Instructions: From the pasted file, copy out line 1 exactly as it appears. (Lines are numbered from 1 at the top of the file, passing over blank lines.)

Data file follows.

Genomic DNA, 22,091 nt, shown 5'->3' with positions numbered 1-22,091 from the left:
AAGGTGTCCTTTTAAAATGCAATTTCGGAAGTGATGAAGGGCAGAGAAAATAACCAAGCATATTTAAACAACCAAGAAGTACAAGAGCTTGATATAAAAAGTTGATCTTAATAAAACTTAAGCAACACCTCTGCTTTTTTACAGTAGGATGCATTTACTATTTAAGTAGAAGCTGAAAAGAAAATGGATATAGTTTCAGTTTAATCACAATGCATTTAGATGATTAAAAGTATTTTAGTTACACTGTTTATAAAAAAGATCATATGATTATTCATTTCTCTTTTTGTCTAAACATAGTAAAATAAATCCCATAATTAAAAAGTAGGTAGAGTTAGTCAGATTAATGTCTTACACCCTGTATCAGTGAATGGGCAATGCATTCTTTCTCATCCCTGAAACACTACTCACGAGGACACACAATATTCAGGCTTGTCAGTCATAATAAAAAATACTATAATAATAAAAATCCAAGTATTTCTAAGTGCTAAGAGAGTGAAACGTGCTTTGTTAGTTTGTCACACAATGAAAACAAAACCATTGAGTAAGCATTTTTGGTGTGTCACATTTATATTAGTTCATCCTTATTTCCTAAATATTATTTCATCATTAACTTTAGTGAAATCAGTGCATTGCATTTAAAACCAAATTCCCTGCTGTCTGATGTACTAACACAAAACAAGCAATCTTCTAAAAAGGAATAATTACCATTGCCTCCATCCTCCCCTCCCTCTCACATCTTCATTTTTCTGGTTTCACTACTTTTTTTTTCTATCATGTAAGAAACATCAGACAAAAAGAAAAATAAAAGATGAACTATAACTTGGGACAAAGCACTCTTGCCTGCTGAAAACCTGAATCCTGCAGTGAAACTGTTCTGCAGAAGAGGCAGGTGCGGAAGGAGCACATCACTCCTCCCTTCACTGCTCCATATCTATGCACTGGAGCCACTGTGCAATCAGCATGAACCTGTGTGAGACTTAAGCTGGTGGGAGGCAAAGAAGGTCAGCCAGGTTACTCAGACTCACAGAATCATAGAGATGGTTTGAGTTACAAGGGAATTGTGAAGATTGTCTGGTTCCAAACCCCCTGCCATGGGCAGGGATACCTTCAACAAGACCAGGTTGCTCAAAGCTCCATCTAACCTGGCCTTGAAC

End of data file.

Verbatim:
Genomic DNA, 22,091 nt, shown 5'->3' with positions numbered 1-22,091 from the left: